Can’t You Hear Me Knocking? Former Grade II-listed country home of Rolling Stones drummer Charlie Watts that’s set in 52 acres of rolling parkland goes up for sale for £7.95m
Can’t you hear me knocking? Former Grade II listed country home of Rolling Stones drummer Charlie Watts, set in 22 acres of rolling parkland, goes on sale for £7.95 million
- Watts lived at Foscombe House in Gloucestershire between 1973 and 1983
A Grade II listed building – the former home of Rolling Stones drummer Charlie Watts – is for sale.
Foscombe House, set in 52 acres of rolling parkland near the village of Ashleworth in Gloucestershire, is on the market for £7.95 million.
In addition to five bedrooms in the main house, the site also includes a stable block that has been converted into a swimming pool complex and a coach house formerly used by the Stones as a recording studio.
The impressive Victorian Gothic building is topped with a striking castellated tower and turret and was built around 1866 by architect Thomas Fulljames.
Watts lived in Foscombe with his wife Shirley and daughter Seraphina between 1976 and 1983 after joining the band in 1963.
Foscombe House, set in 52 acres of rolling parkland near the village of Ashleworth in Gloucestershire, is on the market for £7.95 million
Rolling Stones drummer Charlie Watts (pictured in 1989) lived in Foscombe between 1976 and 1983 with his wife Shirley and daughter Seraphina
There is also an original orangery with antique arched windows and three reception rooms with fireplaces and bay windows
The house is incredibly spacious with three reception rooms and space for 20 parked cars
The late drummer, who passed away in 2021 at the age of 84, converted the coach house into a music studio for the Stones, where they could privately rehearse, record and practice their music. It is now a two-bedroom guesthouse.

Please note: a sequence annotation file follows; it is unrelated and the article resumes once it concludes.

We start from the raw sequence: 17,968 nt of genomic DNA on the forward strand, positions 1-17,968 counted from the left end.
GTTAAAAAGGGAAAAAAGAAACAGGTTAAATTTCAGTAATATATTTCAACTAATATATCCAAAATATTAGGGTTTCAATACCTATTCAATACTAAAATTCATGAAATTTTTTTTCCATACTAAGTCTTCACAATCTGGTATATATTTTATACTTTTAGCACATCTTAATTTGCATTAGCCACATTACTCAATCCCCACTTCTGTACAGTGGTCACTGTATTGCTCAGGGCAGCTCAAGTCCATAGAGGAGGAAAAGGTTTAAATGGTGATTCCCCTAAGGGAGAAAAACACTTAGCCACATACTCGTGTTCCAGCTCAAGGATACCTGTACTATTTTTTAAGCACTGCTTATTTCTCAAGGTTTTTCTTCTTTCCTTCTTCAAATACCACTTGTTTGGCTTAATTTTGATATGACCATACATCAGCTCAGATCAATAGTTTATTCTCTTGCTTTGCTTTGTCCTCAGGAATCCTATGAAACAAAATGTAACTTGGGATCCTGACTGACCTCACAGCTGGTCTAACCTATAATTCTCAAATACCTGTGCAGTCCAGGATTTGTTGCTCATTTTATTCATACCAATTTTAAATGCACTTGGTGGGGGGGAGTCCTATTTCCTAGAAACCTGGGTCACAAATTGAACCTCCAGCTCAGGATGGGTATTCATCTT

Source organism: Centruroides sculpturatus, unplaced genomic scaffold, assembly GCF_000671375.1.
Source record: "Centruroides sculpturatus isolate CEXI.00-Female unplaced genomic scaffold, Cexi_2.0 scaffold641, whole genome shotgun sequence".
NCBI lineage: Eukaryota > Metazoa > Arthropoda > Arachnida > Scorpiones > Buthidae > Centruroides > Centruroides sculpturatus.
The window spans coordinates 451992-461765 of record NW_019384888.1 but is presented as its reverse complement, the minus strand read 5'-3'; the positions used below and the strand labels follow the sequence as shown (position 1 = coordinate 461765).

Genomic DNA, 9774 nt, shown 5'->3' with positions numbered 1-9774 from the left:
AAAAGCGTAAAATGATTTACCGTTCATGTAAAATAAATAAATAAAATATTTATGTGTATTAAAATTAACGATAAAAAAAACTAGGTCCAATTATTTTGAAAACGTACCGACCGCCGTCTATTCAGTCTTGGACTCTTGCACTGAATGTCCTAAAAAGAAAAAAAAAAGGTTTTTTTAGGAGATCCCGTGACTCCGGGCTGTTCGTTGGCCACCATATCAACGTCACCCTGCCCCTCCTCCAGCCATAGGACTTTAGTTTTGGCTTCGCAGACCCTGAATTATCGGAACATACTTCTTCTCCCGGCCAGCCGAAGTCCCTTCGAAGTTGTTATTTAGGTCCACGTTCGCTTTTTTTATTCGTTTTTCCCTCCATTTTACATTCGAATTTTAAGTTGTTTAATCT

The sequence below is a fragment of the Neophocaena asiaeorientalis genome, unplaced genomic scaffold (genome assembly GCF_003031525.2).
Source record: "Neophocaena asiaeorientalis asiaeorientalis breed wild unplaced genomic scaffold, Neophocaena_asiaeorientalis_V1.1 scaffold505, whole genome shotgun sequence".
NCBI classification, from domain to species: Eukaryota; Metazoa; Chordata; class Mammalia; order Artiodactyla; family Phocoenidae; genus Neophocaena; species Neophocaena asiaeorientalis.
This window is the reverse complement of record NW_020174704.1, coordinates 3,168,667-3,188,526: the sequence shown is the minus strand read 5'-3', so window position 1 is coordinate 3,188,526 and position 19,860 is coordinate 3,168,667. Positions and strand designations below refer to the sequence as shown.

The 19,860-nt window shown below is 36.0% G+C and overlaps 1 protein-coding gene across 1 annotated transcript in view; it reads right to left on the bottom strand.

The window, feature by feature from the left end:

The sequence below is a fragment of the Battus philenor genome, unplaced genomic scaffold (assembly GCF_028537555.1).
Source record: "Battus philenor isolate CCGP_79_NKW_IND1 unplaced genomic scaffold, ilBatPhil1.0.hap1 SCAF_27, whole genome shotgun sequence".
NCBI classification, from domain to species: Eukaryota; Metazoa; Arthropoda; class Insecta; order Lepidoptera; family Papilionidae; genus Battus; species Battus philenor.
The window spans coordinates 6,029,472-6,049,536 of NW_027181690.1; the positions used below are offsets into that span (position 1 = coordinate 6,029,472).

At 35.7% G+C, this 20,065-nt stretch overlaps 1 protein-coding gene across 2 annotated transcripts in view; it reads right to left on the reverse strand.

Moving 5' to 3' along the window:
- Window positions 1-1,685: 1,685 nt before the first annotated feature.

Situated at the top of Foscombe Hill and set in 22 hectares of rolling parkland, the extensive grounds include wildflower gardens, meadows, a Japanese garden, two ponds and a covered terrace.
Designed to attract wildlife, nesting ducks, red deer and roe deer roam freely in the gardens.
The main house, built of warm toned blue lias stone with ashlar dressings, is welcomed by a Tudor arch above the front door with carved stone leaf decorations and marble columns.
At the top of the battlement tower there is a smoking room with Gothic windows, which opens onto a roof terrace.
There is also an original orangery with antique arched windows and three reception rooms with fireplaces and bay windows.
The converted stable now houses a swimming pool, steam room, sauna and resistance pool, as well as a fitted kitchen and large recreation room.
Meanwhile, the detached garage offers space for 20 cars and there is even the possibility of bringing in a helicopter.
It retains original features such as bay windows and beautiful fireplaces, including a stag’s head
The late drummer, who died in 2021 at the age of 84, converted the coach house into a music studio for the Stones. It is now a two-bedroom guesthouse
In the past, the estate was also owned by the descendants of Joseph Bramah – the inventor of the hydraulic press – and novelist and screenwriter Derek Marlowe.
Sir Nikolaus Pevsner, the famous guidebook writer and arbiter of English architecture, was entranced by a visit to Foscombe.
He described it in his Buildings of Britain as ‘an unspoilt Victorian fantasy in an unsurpassed situation with beautiful views in all directions’.
Watts was a member of the Rolling Stones for 58 years before passing away in 2021.
He was nicknamed ‘The Wembley Whammer’ by Mick Jagger and cited jazz as a major influence on his drumming style.
After his death, Jagger said he missed his former bandmate “on so many levels,” while Keith Richards described him as the group’s “engine” in a 2022 interview.
He is often considered one of the greatest drummers of all time.